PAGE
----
About this tool

This tool is about setting up school gardens around primary and secondary schools in cocoa growing communities. Setting up school gardens can:

  • Address malnutrition, particularly of schoolchildren in the community.
  • Serve as the basis for experiential learning in primary and secondary schools, making education more useful in a rural context.
  • Improve school enrolment and successful completion.

This tool should be read in the context of education improvement, cocoa and food production.

When to use this tool?

  • When you want to address malnutrition in children and, indirectly, in parents, teachers and other community members
  • When you want to increase awareness of the importance of nutrition
  • When you want to improve the quality of education (both curriculum content and teaching methods), to make it more relevant to young people in cocoa growing communities
  • When you want to invest in future generations of cocoa farmers
  • When you want to engage the private sector in long-term community development, and in the improvement of schools

How did this tool come about?

This tool is based on the experiences of AgroEco/Louis Bolk Institute (LBI) in Ghana, who set up 10 school gardens in cocoa growing districts. This account shows what steps were taken, what challenges they faced and how this model can be replicated in other countries.

Steps to use this tool

Introduction
Step 1: Defining your stakeholders
Step 2: Stakeholder analysis
Step 3: Defining the type of garden to be established
Step 4: Establishing the school garden
Step 5: Garden management
Step 6: Developing a school garden curriculum

Resources

Agro Eco LBI (2011). Organic Junior Farmer Field and Life School; Facilitator’s Manual (116p)

Bryson, J. (1995) Strategic Planning for Public and Nonprofit Organizations (rev. edn), San Francisco, CA: Jossey- Bass.

Centre for Ecoliteracy (2007). Getting started; a guide for creating school gardens as outdoor class rooms

FAO (2004). School gardens concept note; Improving child nutrition and education through the promotion of school garden programmes.

FAO (2005). Setting up and running a school garden; a manual for teachers, parents and communities.

FAO (2010). A new deal for school gardens.

USAid, African Education Initiative (2008). Teacher’s Guide to School Gardens Rwanda. First edition

USDA FAS/BMGF (2009). Assessment of Local Production for Schoolfeeding in Ghana, Kenya, Mali and Rwanda.

Introduction

Key points:
– School gardens can improve nutrition and quality of education while increasing school enrollment.
– Local commitment and a third party with long-term commitment to the community are needed for success. School gardens are an easy entry point for industry to work with the community in a way that is mutually beneficial.

Why this tool?

There are several reasons why school gardens can be set up as part of a cocoa community development program:

Improving the nutritional status of children in cocoa growing communities:

  • School gardens can produce vegetables and other nutritious crops for school lunches. In the long term, this addresses malnutrition and stunting among students while in the short term, a better diet improves their ability to learn.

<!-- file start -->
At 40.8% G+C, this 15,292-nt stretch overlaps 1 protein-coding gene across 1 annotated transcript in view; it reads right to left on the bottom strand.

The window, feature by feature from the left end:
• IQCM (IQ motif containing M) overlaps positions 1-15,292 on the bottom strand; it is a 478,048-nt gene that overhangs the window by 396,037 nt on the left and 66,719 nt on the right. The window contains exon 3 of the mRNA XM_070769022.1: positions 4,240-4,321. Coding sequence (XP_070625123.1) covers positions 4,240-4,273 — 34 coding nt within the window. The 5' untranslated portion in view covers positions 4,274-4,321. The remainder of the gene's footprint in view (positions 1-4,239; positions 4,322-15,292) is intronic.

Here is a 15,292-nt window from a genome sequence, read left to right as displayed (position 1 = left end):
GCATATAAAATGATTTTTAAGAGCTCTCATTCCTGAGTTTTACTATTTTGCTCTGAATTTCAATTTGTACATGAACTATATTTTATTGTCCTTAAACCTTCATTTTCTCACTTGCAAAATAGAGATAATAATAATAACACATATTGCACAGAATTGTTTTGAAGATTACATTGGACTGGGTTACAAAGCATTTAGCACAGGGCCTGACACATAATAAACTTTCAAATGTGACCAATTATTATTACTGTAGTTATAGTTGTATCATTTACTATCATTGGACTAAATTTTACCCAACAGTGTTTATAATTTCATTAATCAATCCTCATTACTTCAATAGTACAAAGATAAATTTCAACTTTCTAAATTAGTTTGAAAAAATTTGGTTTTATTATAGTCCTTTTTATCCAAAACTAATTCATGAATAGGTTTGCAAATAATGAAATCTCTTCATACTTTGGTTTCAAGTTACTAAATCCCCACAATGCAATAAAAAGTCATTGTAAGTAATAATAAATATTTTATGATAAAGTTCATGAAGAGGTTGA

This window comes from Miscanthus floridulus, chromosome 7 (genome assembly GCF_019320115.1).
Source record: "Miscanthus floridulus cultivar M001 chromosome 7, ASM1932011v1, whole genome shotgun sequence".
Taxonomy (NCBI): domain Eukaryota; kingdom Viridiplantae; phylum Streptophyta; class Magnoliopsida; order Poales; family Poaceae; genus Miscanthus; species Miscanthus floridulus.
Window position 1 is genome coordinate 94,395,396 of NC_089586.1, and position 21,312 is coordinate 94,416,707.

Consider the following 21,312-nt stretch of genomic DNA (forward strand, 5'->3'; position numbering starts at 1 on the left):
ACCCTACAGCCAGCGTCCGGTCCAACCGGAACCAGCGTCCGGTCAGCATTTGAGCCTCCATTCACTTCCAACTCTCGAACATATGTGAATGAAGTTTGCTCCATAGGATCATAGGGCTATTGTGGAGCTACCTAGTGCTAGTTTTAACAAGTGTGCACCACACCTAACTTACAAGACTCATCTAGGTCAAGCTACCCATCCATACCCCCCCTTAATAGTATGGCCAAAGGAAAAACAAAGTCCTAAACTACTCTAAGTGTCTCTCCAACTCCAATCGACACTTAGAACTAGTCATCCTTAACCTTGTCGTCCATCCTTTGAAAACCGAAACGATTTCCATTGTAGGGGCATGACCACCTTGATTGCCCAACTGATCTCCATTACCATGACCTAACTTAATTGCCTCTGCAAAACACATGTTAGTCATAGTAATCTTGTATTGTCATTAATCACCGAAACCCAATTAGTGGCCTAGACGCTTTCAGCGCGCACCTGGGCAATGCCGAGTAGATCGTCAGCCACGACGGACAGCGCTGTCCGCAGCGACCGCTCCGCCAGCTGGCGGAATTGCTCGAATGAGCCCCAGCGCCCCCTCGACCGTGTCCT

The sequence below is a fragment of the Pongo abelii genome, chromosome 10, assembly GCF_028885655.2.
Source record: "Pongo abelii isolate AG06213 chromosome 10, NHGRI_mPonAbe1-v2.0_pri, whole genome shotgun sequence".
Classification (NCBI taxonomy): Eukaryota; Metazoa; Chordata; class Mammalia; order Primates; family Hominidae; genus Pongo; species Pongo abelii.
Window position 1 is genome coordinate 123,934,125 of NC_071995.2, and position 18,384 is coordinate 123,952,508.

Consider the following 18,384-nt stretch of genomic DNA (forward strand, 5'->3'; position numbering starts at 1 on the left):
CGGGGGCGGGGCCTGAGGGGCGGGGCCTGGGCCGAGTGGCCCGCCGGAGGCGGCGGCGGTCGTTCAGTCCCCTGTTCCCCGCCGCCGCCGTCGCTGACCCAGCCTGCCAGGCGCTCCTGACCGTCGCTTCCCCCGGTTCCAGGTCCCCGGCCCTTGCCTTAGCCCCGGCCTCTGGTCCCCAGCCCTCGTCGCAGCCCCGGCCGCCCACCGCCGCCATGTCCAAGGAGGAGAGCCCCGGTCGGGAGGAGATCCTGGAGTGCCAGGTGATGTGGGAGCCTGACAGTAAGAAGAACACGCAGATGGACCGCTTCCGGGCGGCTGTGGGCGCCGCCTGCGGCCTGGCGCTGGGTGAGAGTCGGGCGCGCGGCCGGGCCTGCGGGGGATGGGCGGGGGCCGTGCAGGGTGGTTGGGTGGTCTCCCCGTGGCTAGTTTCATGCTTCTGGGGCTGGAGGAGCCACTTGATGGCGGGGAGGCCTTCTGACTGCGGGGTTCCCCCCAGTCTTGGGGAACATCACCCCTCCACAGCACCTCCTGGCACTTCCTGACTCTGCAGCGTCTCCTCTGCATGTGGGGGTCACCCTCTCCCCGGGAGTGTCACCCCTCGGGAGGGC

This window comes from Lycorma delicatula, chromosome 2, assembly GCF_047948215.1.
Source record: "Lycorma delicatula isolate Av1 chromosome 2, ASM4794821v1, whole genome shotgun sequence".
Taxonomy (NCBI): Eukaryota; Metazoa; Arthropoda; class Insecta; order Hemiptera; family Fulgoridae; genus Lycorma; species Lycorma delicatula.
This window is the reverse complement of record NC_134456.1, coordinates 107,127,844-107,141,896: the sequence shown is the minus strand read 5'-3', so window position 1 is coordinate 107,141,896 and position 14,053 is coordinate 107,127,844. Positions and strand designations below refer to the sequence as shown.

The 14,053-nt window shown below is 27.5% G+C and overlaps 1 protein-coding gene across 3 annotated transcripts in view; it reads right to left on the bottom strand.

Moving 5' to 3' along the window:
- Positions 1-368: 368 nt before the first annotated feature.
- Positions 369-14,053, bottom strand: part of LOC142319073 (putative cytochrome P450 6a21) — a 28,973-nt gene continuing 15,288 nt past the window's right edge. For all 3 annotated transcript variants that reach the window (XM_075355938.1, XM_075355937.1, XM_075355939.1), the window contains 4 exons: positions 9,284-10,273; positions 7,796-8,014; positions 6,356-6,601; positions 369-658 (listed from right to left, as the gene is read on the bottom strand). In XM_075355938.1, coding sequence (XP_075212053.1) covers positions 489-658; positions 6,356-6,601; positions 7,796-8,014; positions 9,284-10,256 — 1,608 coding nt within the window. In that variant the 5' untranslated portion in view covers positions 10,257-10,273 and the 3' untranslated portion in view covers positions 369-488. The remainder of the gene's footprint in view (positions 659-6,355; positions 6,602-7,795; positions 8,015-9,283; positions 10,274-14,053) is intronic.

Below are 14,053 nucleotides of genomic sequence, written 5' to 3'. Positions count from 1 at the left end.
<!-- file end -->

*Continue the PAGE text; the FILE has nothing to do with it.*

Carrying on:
• Children and parents are both involved in the school garden and learn about food production. Lessons learnt can therefore be applied at home, and kitchen gardens set up.

In Ghana, the main reason for setting up school gardens was to improve the low quality school lunches that were provided for children.

According to experiences in Ghana, parents are enthusiastic and apply lessons learned at home.

Improving school enrollment and quality of education:

  • A good quality school lunch is an incentive for parents to send their children to school, increasing enrollment and attendance.
  • The school garden offers an experiential learning environment. Children observe, learn and practice what they learn. Life skills are an important part of the curriculum.

Making education more useful for the rural population or future farmers:

  • Children learn the basic skills necessary for farming. Teaching about farming is rare in cocoa villages, and if taught, is very theoretical.
  • Children learn about food, nutrition and health in a participatory, experiential way.

When to set up school gardens?

Schools in rural West Africa are often underfunded, overpopulated and understaffed. Lack of motivated staff and lack of (nutritious) school lunches are some of the challenges faced by rural schools.

The quality of education, school enrollment and attendance are the responsibilities of local and national government. If the cocoa industry is interested in improving schools in cocoa growing communities, setting up school gardens can be a good entry point. The schools will benefit from increased investment from the industry, and industry will likely benefit in the long term from the schools and the type of education the students receive. Parents find education important, and will appreciate the cocoa industry’s attention; it will increase their loyalty towards the buyer of the bean.

In Ghana, ten school gardens were set up in a project with an international NGO, a local NGO and the Ministry of Agriculture (MOFA). Four years later, only four of the ten schools still have a garden.